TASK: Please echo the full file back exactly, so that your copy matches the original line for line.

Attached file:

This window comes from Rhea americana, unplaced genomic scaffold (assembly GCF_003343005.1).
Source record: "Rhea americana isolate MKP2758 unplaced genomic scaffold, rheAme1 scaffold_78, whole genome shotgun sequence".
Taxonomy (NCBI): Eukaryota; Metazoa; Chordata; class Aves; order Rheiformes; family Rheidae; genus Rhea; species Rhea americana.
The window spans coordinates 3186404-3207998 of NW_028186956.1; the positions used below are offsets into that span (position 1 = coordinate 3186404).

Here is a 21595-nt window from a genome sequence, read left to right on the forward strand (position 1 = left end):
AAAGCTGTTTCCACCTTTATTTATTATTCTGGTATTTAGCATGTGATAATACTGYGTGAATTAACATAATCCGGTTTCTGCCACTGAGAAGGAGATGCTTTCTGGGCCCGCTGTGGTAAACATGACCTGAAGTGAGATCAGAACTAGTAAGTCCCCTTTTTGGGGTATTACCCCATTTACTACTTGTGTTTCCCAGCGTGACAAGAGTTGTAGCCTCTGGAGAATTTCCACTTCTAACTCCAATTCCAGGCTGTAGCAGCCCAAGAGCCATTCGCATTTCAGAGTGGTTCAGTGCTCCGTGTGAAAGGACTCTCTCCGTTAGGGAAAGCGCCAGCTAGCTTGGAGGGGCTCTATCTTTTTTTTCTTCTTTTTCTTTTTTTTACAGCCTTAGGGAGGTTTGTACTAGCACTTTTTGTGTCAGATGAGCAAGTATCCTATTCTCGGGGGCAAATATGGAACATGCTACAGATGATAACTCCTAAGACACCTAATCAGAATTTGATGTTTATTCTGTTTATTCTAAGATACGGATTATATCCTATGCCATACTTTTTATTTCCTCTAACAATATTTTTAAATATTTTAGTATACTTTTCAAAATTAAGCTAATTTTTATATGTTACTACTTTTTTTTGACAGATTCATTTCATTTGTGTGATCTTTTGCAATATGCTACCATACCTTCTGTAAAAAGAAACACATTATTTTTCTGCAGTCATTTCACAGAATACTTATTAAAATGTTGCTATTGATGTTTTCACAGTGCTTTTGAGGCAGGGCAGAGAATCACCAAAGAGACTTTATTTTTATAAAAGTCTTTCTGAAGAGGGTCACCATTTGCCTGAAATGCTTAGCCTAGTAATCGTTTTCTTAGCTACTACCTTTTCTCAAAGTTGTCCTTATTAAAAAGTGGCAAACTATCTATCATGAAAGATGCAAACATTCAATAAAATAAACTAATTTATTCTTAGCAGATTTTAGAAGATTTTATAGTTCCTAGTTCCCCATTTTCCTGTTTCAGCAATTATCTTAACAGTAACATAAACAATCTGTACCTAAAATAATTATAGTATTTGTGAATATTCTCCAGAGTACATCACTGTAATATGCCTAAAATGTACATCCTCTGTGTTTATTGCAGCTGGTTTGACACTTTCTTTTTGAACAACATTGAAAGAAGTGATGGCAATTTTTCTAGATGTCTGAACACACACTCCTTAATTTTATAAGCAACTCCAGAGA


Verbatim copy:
This window comes from Rhea americana, unplaced genomic scaffold (assembly GCF_003343005.1).
Source record: "Rhea americana isolate MKP2758 unplaced genomic scaffold, rheAme1 scaffold_78, whole genome shotgun sequence".
Taxonomy (NCBI): Eukaryota; Metazoa; Chordata; class Aves; order Rheiformes; family Rheidae; genus Rhea; species Rhea americana.
The window spans coordinates 3186404-3207998 of NW_028186956.1; the positions used below are offsets into that span (position 1 = coordinate 3186404).

Here is a 21595-nt window from a genome sequence, read left to right on the forward strand (position 1 = left end):
AAAGCTGTTTCCACCTTTATTTATTATTCTGGTATTTAGCATGTGATAATACTGYGTGAATTAACATAATCCGGTTTCTGCCACTGAGAAGGAGATGCTTTCTGGGCCCGCTGTGGTAAACATGACCTGAAGTGAGATCAGAACTAGTAAGTCCCCTTTTTGGGGTATTACCCCATTTACTACTTGTGTTTCCCAGCGTGACAAGAGTTGTAGCCTCTGGAGAATTTCCACTTCTAACTCCAATTCCAGGCTGTAGCAGCCCAAGAGCCATTCGCATTTCAGAGTGGTTCAGTGCTCCGTGTGAAAGGACTCTCTCCGTTAGGGAAAGCGCCAGCTAGCTTGGAGGGGCTCTATCTTTTTTTTCTTCTTTTTCTTTTTTTTACAGCCTTAGGGAGGTTTGTACTAGCACTTTTTGTGTCAGATGAGCAAGTATCCTATTCTCGGGGGCAAATATGGAACATGCTACAGATGATAACTCCTAAGACACCTAATCAGAATTTGATGTTTATTCTGTTTATTCTAAGATACGGATTATATCCTATGCCATACTTTTTATTTCCTCTAACAATATTTTTAAATATTTTAGTATACTTTTCAAAATTAAGCTAATTTTTATATGTTACTACTTTTTTTTGACAGATTCATTTCATTTGTGTGATCTTTTGCAATATGCTACCATACCTTCTGTAAAAAGAAACACATTATTTTTCTGCAGTCATTTCACAGAATACTTATTAAAATGTTGCTATTGATGTTTTCACAGTGCTTTTGAGGCAGGGCAGAGAATCACCAAAGAGACTTTATTTTTATAAAAGTCTTTCTGAAGAGGGTCACCATTTGCCTGAAATGCTTAGCCTAGTAATCGTTTTCTTAGCTACTACCTTTTCTCAAAGTTGTCCTTATTAAAAAGTGGCAAACTATCTATCATGAAAGATGCAAACATTCAATAAAATAAACTAATTTATTCTTAGCAGATTTTAGAAGATTTTATAGTTCCTAGTTCCCCATTTTCCTGTTTCAGCAATTATCTTAACAGTAACATAAACAATCTGTACCTAAAATAATTATAGTATTTGTGAATATTCTCCAGAGTACATCACTGTAATATGCCTAAAATGTACATCCTCTGTGTTTATTGCAGCTGGTTTGACACTTTCTTTTTGAACAACATTGAAAGAAGTGATGGCAATTTTTCTAGATGTCTGAACACACACTCCTTAATTTTATAAGCAACTCCAGAGA